I’m sure if I ever did one of those Wordle diagrams based on the words I use most frequently in correspondence that the biggest number of ‘hits’ would be for ‘lovely’, ‘great’ and ‘fantastic!’ I am the nicest person I know. I am helpful, thoughtful, considerate and obliging. I will go out of my way to help anyone. I spend as much time on voluntary activities to help others as I do on my paid work. This has not always been then case. It was the  result of a deliberate choice. I made a conscious decision some years ago to be the very helpful person I am now. There were a few reasons for this.

As many people know, I am Autistic. When I was a child I had quite a different experience of empathy to almost children. I didn’t used to have emotional empathy or logical empathy. Wheat I had instead used to terrify me. I believe my experience is now described as hyper-empathy. An example of this was when one of my friends at church lost her father I stood next to her in Sunday school and absorbed all her grief and despair. It was as if I had lost my own father. I wanted her to stop feeling that way for what were then quite selfish reasons – I was overwhelmed with her raw emotion when I was near her and this was very distressing for me. I went through life feeling everyone’s horrific emotions like they were my own. To counter this I became aloof and distant. I steered conversations away from anything remotely personal or emotive. That combined with my social awkwardness and strong opinions meant that people tended to think I was a rude and selfish person.

I grew older, moved out of home and met an evil man who I was too naive to be cautious of. We started a relationship and I discovered he was a violent and cold-hearted man. By then I was too involved with him to escape. We did terrible things and found our punishment in prison. The worst punishment for me was my inability to have an emotional connection to the violent things I had done. I couldn’t feel guilt in an emotional sense despite my knowledge that I ‘should.’ I thought that I must be a monster and a psychopath. I went into a shadowy life, trying to reconcile myself to crime and my apparent lack of connection to other people.

After a few lost years I made some changes. In twelve step programs there is an understanding that people get to a point where they can no longer continue – they either die or make dramatic change and start on the road to recovery. i decided I would stop my destructive life and understand how human beings ‘work’. I would be kind and positive and helpful. I learned that if you make the decision to do so, changing your life is very possible and changing your character is doable as well. I turned my character from being  negative, destructive  and detached to being the me I am now, The main catalyst was the change in my attitude. Your attitude underpins every facet of life. It can be hard to change your basic approach to life but I am proof it can be done.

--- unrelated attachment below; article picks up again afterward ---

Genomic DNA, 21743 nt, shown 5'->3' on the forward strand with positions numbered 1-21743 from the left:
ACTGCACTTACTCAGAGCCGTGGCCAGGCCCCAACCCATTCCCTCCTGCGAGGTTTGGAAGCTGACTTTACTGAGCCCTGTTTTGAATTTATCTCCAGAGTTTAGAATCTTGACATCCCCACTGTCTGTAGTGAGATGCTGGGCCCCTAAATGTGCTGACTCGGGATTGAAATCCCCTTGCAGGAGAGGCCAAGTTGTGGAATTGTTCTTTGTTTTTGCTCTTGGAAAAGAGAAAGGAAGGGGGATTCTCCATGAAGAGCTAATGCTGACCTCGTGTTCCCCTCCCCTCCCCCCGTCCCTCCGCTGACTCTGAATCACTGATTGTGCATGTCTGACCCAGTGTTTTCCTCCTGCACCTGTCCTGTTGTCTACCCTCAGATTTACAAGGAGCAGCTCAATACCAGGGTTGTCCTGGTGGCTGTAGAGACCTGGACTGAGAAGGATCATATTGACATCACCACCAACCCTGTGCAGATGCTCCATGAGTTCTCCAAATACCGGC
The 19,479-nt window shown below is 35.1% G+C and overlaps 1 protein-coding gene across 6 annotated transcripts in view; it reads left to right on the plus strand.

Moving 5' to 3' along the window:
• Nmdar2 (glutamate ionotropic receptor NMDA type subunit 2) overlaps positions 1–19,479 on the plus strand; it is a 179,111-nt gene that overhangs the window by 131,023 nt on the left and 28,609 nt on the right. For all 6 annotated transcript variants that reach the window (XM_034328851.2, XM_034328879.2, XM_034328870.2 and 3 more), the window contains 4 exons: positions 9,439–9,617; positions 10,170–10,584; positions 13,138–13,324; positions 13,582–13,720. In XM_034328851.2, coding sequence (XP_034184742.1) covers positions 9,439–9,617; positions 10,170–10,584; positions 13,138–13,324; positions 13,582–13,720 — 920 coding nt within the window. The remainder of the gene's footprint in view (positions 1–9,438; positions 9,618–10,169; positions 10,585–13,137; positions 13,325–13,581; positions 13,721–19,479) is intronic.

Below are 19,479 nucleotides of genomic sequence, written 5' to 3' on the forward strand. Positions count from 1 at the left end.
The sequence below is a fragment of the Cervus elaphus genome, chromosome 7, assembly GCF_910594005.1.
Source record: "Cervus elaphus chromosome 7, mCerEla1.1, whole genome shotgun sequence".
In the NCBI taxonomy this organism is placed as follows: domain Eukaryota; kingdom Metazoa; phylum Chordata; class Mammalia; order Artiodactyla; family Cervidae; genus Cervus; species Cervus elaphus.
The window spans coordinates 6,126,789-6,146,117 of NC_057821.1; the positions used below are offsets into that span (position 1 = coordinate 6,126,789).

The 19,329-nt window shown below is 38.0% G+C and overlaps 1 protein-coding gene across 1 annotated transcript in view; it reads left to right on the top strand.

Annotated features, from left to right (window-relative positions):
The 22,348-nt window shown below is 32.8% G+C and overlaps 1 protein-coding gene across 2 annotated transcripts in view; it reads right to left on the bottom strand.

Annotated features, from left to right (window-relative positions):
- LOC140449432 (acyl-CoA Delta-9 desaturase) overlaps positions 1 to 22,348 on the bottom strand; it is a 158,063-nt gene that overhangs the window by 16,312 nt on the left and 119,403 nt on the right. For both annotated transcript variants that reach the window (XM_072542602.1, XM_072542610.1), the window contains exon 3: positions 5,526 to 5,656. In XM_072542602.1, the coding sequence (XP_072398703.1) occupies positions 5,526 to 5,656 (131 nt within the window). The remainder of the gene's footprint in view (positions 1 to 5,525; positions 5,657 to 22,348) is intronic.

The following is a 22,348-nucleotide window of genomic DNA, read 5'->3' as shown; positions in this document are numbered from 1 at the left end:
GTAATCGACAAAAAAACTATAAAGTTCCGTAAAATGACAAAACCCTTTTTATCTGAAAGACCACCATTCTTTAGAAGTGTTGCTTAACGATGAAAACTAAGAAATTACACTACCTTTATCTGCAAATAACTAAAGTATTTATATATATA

I soon found being a positive and kind person was far preferable to being a criminal. I also found that my basic character actually was kind. All the negativity and destructive behaviour was a sort of overlay on top of a basically decent human being. The biggest challenge as ‘nice’ me was assertiveness. I could never stick up for myself and was terrified I would lose friends if I didn’t acquiesce to their every wish. I should note that my lack of assertiveness was not a result of my being kind and helpful. I am very assertive now but I still care for others. My lack of assertiveness was most likely a combination of being bullied all through high school and having a low self esteem and then having been in prison for some years where people were violent and dangerous and I was afraid to disagree with anyone.

I basically uncovered my core personality of ‘nice.’ I am very happy about this. And ‘nice’ has some applications through my life which enable me to get by. My ‘nice’ can head off prejudice and can help open conversations around Autism and mental illness. It also means that if I am angry people take it very seriously.

My ‘nice’ is not the solution to everything and it is also not for everyone. Some people have a load of righteous anger and indignation – which is often a very useful thing if their is discrimination happening, You are never going to see me storming the Winter Palace or anything like that but my approach is effective for me. And I’m 10000 times happier than I was before I put on my metaphorical yellow fluffy beanie of ‘nice.’

JP meme jpeg

One thought on “‘Nice!’

  1. Thank you Jeanette! I can now imagine my own fluffy yellow beanie of nice 🙂
    I too have found my ‘nice’ doesn’t have to mean ‘pushover’.
    I don’t have to raise my voice to be assertive – and I think that’s one of the best things. Shouting hurts my throat hehe.
    ‘Nice’ also means I can take on other people’s emotions and reflect them back (in my job), while remembering to look after myself and take the time to let go of those emotions once the meeting is over.
    It’s a bit of a shame that we had to get to 40-something to recognise it – but I think/hope we’ll have another 40 years to use it!!

    Liked by 2 people

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